Women May Earn Just 49 Cents on the Dollar, is the title of an article by Annie Lowrey in The Atlantic.

It's only below the fold that, after laying out lots of links and obfuscation and conflicting claims designed to make the audience believe the situation is oh so complicated that we get this quiet disclaimer:
Comparing apples to apples and oranges to oranges, women earn close to what men earn: Women in similar workplaces with similar titles and similar credentials make pretty much what their male peers do, whether they are fast-food employees making close to the minimum wage or corporate executives making hundreds of thousands of dollars a year.
In other words, there is no meaningful wage gap outside the statistical noise range, the same way I can find differences in salaries among middle-aged white men who run non-profits, even though they have the same titles and work the same hours.  I bet I can even find men running non-profits who make twice as much as what I make.

But since the word "may" is in the title, no one is going to be bound by anything written afterward.

"May' is one of those great helping verbs that suggests something powerful while giving journalists and editors plausible deniability. To writers and editors, they can pretend they aren't saying they believe it, and aren't saying they want you to click on it because it's so shocking (wink wink) but we know what helping verbs can do if there is malevolent intent.

You see what I just did there? I didn't say they had malevolent intent, because I used the helping verb can, even though that was clearly my suggestion, and the intent of the article is to bolster the belief that women are automagically being given lower job offers based on their gender, and that if a bunch of women enter a field, that causes salaries to drop.  Should we allow that? There, I did it again with should, because obviously we should not, but I don't want to tell you what to think.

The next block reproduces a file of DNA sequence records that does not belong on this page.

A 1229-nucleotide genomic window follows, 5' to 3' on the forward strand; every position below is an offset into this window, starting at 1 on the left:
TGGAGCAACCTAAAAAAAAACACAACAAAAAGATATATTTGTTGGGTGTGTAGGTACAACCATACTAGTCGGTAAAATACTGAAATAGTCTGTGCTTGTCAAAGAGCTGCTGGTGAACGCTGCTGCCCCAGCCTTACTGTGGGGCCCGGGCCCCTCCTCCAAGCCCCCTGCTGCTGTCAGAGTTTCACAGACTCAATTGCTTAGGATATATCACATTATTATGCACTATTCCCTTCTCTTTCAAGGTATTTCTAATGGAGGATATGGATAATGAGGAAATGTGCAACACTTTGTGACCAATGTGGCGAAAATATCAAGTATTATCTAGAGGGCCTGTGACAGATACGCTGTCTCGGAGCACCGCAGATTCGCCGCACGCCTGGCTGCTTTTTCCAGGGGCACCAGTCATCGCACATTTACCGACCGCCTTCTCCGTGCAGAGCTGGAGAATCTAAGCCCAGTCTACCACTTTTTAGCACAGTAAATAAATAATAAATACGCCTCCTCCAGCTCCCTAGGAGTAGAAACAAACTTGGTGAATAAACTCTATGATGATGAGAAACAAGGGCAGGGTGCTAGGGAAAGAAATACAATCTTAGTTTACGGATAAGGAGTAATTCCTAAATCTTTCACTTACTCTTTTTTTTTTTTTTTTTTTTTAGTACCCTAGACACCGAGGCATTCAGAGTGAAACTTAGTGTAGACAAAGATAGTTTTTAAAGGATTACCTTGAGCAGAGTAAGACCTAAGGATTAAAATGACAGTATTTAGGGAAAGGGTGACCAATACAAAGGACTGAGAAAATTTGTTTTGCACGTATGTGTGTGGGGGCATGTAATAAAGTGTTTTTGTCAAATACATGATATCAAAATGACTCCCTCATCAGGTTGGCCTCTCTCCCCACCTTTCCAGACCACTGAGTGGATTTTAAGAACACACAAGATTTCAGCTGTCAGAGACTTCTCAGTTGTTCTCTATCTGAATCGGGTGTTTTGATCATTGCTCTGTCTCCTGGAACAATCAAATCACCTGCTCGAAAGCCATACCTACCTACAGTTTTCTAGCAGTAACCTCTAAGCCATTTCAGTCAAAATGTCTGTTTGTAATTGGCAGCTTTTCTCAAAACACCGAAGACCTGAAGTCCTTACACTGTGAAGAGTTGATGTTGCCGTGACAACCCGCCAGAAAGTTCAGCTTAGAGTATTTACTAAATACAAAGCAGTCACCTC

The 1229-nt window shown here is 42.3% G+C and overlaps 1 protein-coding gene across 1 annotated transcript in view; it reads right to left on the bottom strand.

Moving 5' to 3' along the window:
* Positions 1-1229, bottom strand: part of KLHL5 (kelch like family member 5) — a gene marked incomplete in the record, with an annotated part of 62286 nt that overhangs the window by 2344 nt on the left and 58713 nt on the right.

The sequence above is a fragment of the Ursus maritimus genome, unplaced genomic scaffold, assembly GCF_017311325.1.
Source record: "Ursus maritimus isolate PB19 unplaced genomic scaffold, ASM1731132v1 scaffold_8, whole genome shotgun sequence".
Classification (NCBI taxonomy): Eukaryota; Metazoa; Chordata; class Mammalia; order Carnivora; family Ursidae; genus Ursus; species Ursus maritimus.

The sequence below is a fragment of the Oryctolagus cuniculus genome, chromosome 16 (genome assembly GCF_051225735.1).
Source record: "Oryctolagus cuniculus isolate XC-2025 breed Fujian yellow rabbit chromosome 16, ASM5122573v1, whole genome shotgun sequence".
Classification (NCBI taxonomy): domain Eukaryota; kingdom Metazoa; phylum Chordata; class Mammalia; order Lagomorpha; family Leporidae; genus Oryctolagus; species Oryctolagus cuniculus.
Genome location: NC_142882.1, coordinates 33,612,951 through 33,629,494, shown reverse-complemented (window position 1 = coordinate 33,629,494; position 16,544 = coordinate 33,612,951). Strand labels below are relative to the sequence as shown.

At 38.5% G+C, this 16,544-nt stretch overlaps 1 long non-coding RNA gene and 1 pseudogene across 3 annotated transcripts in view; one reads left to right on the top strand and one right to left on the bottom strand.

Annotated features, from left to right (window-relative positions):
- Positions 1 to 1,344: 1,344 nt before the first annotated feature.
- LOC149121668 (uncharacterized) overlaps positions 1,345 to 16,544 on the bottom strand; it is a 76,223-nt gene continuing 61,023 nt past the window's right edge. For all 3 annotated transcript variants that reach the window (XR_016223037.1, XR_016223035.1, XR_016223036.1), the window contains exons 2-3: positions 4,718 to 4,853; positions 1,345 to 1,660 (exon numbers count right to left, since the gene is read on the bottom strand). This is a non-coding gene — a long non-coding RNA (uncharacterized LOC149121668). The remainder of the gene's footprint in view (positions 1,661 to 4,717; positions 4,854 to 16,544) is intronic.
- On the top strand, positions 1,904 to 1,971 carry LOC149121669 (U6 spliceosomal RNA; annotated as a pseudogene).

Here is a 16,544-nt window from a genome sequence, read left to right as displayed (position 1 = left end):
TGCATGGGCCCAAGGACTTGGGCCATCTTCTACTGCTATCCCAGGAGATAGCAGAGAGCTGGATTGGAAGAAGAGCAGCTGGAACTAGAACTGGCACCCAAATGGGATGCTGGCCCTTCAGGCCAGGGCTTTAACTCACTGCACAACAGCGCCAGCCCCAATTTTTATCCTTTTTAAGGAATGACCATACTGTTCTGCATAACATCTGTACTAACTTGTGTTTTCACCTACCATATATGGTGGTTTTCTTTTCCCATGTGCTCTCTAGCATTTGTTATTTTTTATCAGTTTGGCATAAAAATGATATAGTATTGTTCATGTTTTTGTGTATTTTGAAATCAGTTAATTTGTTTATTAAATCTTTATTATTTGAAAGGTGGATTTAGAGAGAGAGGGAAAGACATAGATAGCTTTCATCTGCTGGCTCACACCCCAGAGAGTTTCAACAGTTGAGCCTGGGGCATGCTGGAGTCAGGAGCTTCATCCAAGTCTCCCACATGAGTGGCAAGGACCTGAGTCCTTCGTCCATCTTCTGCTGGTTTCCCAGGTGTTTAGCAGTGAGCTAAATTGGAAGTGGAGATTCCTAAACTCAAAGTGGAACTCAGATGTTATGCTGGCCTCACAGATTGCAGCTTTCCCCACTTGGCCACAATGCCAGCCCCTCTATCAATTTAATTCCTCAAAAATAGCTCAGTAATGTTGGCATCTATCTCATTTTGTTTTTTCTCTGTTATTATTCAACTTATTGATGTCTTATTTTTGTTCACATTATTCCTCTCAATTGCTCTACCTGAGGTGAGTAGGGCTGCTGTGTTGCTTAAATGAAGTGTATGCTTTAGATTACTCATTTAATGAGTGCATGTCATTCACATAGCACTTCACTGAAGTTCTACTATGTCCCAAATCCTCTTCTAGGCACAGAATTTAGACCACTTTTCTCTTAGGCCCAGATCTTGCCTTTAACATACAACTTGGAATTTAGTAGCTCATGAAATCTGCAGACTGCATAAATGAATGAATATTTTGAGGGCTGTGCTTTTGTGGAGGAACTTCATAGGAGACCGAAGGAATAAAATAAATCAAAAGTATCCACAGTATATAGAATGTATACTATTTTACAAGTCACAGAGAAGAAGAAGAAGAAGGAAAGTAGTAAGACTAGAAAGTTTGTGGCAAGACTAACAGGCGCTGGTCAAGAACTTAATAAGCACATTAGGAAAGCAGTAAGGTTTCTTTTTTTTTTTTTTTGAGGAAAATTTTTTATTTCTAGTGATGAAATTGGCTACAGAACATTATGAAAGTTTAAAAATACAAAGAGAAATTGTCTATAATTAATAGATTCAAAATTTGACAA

Link: Grammarly

Throughout this article I could use may, might, could, would, I could sprinkle them all over any article and lead the audience to think exactly what I want readers to think, and it is a common technique of the social "sciences", though in this case the paper by Institute for Women’s Policy Research claiming a 51% difference between men and women is just straight up humanities spin

When we look at the data objectively, there is no real wage gap, but the humanities and helpful journalists have a ready answer there as well; women may may the same pay for the same job, but sexism keeps them from getting the job. It's impossible to disprove, but in science there has been progress. The last time I wrote about this issue was because of gender differences in tenure jobs in science academia. Those results showed women were chosen at far greater numbers than men, so the sexism was against males. The reasons that differences remained was because universities did not fire all men in tenure positions outright and start over, researchers are living longer than ever and retiring later. 

This is a complex issue, women are the only ones who can propagate our species and that can take a chunk out of careers. Some women leave the workforce completely, by choice, but all humanities have to do is invoke stereotype threat and say those women don't really want to raise kids, they are just worried about what people will think if they do. You know who wishes they had that choice? Men.

The whole field is based on helping verbs, but real looks at data are routinely dismissed by journalists. And that isn't helping anyone at all.